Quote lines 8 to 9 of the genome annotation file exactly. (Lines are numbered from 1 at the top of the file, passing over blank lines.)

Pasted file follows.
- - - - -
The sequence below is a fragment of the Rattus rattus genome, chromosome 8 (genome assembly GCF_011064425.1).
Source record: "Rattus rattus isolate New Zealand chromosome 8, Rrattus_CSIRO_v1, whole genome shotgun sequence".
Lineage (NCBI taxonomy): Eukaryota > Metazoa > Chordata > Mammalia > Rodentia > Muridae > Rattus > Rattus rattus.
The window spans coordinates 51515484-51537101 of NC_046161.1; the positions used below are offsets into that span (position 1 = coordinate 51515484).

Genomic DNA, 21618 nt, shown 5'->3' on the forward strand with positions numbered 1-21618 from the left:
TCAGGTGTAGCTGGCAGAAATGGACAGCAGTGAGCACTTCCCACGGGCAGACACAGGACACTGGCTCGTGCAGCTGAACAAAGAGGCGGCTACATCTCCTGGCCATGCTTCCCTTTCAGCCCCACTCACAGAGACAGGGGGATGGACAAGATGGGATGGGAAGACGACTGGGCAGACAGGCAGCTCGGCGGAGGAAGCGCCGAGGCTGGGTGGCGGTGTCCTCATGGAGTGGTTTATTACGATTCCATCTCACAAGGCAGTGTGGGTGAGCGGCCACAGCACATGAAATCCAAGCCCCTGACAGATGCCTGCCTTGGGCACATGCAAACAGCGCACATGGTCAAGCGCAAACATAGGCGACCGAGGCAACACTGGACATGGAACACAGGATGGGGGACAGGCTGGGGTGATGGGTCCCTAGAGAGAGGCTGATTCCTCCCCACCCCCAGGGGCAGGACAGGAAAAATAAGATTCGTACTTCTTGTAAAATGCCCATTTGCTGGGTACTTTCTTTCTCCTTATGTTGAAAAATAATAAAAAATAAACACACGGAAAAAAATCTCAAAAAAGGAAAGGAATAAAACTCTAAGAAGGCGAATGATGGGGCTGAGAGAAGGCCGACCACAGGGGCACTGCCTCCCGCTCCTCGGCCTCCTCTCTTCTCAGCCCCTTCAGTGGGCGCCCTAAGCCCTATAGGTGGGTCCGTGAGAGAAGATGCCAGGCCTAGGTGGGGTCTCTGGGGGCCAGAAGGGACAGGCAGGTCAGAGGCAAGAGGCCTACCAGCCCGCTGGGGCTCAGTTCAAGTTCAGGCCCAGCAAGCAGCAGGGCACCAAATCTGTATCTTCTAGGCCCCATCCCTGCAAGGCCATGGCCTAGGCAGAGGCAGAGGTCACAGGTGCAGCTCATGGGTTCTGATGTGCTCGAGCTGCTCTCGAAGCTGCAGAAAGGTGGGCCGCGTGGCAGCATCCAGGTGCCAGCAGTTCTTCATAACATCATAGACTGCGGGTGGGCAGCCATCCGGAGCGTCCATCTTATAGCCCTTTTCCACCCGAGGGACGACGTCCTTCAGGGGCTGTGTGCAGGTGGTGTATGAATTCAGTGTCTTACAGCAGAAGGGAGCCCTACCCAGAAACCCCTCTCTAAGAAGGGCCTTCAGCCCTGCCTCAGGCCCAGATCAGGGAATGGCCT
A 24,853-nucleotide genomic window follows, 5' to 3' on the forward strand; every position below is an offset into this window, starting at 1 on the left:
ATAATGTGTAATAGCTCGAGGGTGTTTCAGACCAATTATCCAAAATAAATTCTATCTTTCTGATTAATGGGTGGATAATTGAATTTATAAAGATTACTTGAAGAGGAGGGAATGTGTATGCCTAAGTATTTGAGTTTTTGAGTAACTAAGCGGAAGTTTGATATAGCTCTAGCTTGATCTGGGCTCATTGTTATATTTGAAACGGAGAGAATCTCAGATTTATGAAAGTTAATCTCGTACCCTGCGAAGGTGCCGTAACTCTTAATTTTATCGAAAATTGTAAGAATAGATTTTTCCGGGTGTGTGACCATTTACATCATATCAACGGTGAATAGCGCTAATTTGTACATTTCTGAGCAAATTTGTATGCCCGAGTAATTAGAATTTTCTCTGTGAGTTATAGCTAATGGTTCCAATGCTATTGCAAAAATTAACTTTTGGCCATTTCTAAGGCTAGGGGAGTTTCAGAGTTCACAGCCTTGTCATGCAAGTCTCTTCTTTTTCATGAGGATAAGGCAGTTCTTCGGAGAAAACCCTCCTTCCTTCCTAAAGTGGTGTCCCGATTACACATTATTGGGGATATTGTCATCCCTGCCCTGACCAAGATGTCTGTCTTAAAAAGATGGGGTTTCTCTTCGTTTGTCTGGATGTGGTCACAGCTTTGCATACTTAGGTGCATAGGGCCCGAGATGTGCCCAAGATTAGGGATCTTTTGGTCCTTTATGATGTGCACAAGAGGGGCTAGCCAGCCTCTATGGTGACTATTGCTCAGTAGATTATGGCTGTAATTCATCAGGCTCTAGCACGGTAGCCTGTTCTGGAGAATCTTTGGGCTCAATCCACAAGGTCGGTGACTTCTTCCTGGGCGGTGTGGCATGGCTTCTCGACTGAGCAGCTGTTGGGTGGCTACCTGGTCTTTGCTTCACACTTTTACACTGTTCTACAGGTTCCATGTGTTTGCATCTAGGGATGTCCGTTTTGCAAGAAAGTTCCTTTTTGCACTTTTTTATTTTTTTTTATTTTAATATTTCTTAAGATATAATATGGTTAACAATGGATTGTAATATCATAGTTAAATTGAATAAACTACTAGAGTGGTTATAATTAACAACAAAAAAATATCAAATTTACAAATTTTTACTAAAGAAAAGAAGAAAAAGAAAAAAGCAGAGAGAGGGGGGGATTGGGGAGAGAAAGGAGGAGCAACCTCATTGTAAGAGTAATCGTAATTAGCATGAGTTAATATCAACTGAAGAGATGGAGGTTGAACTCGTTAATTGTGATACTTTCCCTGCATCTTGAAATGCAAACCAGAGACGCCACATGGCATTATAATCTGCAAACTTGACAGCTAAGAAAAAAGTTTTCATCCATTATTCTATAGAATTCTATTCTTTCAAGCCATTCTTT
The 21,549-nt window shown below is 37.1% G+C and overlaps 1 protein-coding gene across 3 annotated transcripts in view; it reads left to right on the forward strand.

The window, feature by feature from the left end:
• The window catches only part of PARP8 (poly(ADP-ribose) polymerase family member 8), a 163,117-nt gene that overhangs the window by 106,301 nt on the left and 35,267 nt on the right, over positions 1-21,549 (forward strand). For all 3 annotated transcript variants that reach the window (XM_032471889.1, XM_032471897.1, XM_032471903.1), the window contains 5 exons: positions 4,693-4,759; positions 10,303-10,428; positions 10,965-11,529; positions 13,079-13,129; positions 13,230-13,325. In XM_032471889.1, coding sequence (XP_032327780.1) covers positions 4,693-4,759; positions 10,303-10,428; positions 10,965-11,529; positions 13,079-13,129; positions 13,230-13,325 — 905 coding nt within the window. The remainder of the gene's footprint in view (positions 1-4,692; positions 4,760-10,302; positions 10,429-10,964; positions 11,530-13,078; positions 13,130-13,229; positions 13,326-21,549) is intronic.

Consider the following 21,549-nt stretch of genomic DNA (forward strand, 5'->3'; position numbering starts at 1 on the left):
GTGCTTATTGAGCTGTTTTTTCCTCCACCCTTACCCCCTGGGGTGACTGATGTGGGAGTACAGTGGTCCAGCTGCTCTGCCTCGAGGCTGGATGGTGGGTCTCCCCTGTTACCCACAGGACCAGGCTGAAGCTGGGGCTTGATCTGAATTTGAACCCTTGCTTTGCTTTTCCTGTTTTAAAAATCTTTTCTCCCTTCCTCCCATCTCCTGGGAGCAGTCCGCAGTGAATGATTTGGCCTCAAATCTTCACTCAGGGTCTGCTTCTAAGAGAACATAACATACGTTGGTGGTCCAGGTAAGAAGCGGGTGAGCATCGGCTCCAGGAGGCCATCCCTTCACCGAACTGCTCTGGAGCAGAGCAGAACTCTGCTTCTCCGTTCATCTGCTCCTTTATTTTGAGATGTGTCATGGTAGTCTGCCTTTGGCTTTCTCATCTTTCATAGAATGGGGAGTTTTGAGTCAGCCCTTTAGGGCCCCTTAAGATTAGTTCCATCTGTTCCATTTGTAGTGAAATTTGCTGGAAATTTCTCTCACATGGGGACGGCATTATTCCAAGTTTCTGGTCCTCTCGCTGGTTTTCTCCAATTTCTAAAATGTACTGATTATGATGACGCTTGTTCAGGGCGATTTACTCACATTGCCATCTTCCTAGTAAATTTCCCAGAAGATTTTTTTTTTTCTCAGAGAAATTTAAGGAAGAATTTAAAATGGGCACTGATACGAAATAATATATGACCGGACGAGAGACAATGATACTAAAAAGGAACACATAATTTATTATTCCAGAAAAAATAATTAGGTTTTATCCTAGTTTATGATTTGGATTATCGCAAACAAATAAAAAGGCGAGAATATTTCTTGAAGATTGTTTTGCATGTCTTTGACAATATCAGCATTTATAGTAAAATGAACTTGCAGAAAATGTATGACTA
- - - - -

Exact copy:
ATAATGTGTAATAGCTCGAGGGTGTTTCAGACCAATTATCCAAAATAAATTCTATCTTTCTGATTAATGGGTGGATAATTGAATTTATAAAGATTACTTGAAGAGGAGGGAATGTGTATGCCTAAGTATTTGAGTTTTTGAGTAACTAAGCGGAAGTTTGATATAGCTCTAGCTTGATCTGGGCTCATTGTTATATTTGAAACGGAGAGAATCTCAGATTTATGAAAGTTAATCTCGTACCCTGCGAAGGTGCCGTAACTCTTAATTTTATCGAAAATTGTAAGAATAGATTTTTCCGGGTGTGTGACCATTTACATCATATCAACGGTGAATAGCGCTAATTTGTACATTTCTGAGCAAATTTGTATGCCCGAGTAATTAGAATTTTCTCTGTGAGTTATAGCTAATGGTTCCAATGCTATTGCAAAAATTAACTTTTGGCCATTTCTAAGGCTAGGGGAGTTTCAGAGTTCACAGCCTTGTCATGCAAGTCTCTTCTTTTTCATGAGGATAAGGCAGTTCTTCGGAGAAAACCCTCCTTCCTTCCTAAAGTGGTGTCCCGATTACACATTATTGGGGATATTGTCATCCCTGCCCTGACCAAGATGTCTGTCTTAAAAAGATGGGGTTTCTCTTCGTTTGTCTGGATGTGGTCACAGCTTTGCATACTTAGGTGCATAGGGCCCGAGATGTGCCCAAGATTAGGGATCTTTTGGTCCTTTATGATGTGCACAAGAGGGGCTAGCCAGCCTCTATGGTGACTATTGCTCAGTAGATTATGGCTGTAATTCATCAGGCTCTAGCACGGTAGCCTGTTCTGGAGAATCTTTGGGCTCAATCCACAAGGTCGGTGACTTCTTCCTGGGCGGTGTGGCATGGCTTCTCGACTGAGCAGCTGTTGGGTGGCTACCTGGTCTTTGCTTCACACTTTTACACTGTTCTACAGGTTCCATGTGTTTGCATCTAGGGATGTCCGTTTTGCAAGAAAGTTCCTTTTTGCACTTTTTTATTTTTTTTTATTTTAATATTTCTTAAGATATAATATGGTTAACAATGGATTGTAATATCATAGTTAAATTGAATAAACTACTAGAGTGGTTATAATTAACAACAAAAAAATATCAAATTTACAAATTTTTACTAAAGAAAAGAAGAAAAAGAAAAAAGCAGAGAGAGGGGGGGATTGGGGAGAGAAAGGAGGAGCAACCTCATTGTAAGAGTAATCGTAATTAGCATGAGTTAATATCAACTGAAGAGATGGAGGTTGAACTCGTTAATTGTGATACTTTCCCTGCATCTTGAAATGCAAACCAGAGACGCCACATGGCATTATAATCTGCAAACTTGACAGCTAAGAAAAAAGTTTTCATCCATTATTCTATAGAATTCTATTCTTTCAAGCCATTCTTT
The 21,549-nt window shown below is 37.1% G+C and overlaps 1 protein-coding gene across 3 annotated transcripts in view; it reads left to right on the forward strand.